This is something which Kenneth Clarke, a politician well attuned to the needs of business, has stressed many times in his robust defence of the need to keep UK options on the single currency open. Labour is much more likely than a Tory government to join the single currency, although it has sensibly made few commitments on this front. It will also be much better placed to negotiate a reasonable deal for Britain in the event that we stay out.

Having squandered the community's goodwill towards Britain for the sake of appeasing his Euro-sceptic guerrillas, Mr Major is in a pretty much hopeless, no-win position on this front. For inward investors at least, Labour looks a better bet than the Tories.

Identity crisis at WH Smith

Eight months into the chief executive's job at that great retail under- achiever, WH Smith, and Bill Cockburn is sticking to his script. The obvious horrors in Smith's closet have already been shaken, rattled and sold. Do It All, the real nightmare, has gone. The bloated head office has been cut down and shipped off to Swindon. Layers of pen-pushing management have been stripped out.

So far, the City has applauded the aggressive shake-up, marking the shares sharply higher. But the jury is still out on longer-term prospects for a WH Smith recovery.

The nub of the problem is still the core WH Smith chain. Beset all around by competitors such as supermarkets and specialist chains, it is struggling to develop its own identity and struggling to drive sales and margins higher.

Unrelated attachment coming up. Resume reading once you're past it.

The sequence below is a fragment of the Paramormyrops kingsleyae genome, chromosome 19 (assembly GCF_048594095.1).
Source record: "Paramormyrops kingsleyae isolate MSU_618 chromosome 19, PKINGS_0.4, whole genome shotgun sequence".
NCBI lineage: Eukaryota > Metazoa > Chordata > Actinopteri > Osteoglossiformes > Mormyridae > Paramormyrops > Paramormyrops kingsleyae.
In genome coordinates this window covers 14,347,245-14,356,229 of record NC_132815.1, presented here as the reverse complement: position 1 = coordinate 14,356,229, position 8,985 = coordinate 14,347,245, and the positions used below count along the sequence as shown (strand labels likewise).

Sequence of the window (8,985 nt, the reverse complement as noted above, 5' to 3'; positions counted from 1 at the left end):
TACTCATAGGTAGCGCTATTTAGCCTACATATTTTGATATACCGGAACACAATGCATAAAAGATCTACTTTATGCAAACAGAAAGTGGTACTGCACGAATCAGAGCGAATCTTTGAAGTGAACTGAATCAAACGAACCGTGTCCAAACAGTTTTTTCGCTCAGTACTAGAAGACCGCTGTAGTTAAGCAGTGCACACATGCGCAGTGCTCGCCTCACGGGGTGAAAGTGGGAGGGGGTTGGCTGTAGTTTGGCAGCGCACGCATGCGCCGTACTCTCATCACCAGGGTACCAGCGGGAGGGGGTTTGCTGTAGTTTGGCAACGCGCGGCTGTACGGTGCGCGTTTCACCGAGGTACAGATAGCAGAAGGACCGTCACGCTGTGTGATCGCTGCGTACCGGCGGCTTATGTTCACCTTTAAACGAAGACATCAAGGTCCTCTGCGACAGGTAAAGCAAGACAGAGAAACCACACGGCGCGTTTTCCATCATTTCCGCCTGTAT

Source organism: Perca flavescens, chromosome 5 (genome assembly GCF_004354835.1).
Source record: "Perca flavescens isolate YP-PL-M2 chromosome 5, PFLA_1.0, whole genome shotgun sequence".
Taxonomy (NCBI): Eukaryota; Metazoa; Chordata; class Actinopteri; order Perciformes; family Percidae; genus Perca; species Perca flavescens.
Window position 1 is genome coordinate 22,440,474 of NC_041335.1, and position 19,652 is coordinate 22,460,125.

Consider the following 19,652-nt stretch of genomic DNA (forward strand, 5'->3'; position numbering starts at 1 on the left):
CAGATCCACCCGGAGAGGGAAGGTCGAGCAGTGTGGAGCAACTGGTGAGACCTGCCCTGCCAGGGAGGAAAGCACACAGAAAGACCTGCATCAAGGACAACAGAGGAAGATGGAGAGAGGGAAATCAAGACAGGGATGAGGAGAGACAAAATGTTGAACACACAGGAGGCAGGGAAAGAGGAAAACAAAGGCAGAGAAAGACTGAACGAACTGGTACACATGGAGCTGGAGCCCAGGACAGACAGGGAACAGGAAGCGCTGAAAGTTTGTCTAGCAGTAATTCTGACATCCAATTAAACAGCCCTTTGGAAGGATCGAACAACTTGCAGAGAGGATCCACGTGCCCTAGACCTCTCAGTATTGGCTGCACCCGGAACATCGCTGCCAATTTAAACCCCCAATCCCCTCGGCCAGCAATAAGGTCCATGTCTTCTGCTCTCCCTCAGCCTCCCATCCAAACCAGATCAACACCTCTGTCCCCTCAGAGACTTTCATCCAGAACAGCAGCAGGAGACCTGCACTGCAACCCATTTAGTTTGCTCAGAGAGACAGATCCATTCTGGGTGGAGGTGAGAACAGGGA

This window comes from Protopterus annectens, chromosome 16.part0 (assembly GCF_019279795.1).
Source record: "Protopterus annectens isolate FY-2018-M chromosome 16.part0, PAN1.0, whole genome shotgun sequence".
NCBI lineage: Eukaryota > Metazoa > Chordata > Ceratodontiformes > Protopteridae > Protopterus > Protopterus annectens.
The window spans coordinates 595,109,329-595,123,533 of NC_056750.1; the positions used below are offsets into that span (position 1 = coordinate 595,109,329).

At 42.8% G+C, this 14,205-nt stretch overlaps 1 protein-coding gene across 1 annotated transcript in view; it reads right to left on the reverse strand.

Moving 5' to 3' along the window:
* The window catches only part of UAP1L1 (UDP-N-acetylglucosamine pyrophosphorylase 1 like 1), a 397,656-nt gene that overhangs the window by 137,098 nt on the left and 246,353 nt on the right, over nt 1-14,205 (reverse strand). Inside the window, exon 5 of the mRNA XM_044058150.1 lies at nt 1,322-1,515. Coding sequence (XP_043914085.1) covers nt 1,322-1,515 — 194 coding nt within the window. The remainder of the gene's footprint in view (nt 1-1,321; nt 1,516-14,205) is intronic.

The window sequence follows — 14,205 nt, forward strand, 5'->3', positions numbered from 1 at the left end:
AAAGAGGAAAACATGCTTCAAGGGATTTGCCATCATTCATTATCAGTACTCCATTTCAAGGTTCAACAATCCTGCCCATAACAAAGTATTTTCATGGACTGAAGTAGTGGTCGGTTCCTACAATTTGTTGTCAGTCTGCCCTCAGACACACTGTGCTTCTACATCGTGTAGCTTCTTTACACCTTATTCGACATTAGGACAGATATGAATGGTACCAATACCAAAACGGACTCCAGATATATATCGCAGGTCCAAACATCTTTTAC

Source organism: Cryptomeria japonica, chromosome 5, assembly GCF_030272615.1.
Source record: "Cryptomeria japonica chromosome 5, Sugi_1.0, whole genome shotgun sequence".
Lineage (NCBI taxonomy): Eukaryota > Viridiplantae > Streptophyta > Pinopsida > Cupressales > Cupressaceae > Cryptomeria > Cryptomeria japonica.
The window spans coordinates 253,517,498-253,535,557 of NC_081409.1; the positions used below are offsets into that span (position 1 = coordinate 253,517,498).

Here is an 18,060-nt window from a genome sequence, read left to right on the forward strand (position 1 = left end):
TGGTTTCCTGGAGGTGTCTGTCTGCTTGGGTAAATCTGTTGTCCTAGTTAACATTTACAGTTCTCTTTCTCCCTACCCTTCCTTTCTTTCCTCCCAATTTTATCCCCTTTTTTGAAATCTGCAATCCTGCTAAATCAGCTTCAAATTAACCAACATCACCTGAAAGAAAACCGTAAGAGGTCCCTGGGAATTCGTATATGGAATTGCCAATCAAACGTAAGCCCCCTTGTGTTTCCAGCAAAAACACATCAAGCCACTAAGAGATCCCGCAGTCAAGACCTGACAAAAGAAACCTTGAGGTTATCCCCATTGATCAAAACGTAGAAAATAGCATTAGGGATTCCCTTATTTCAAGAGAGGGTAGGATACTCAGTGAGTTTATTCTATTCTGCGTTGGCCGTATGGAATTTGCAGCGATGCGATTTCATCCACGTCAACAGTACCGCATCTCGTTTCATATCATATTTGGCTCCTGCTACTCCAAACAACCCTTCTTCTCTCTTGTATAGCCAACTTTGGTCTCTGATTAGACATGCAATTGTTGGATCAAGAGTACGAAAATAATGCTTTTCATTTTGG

The chain faces something of an identity crisis. What is WH Smith and what does it stand for? If it is a kind of mini-department store, with an unparalleled range, then it is risking its reputation by cutting its product lines by 29 per cent.

If it wants to compete on price, it will have to cut its already thin margins, a course it will be unwilling to follow.

If it is a convenience store, then good old Smiths will have to go back to selling ciggies and sweeties.

For all this, WH Smith remains one of the best known and most trusted brand names on the British high street. Only Marks & Spencer and Boots rank higher. It has an army of 7.5 million customers and a powerful position in sectors such as children's school supplies and Christmas gifts. With the new school year starting next week, sales should be going like a train.

Mr Cockburn ought to be able to do something with such an enviable position, even if his predecessors could not. But it looks like a mighty long slog.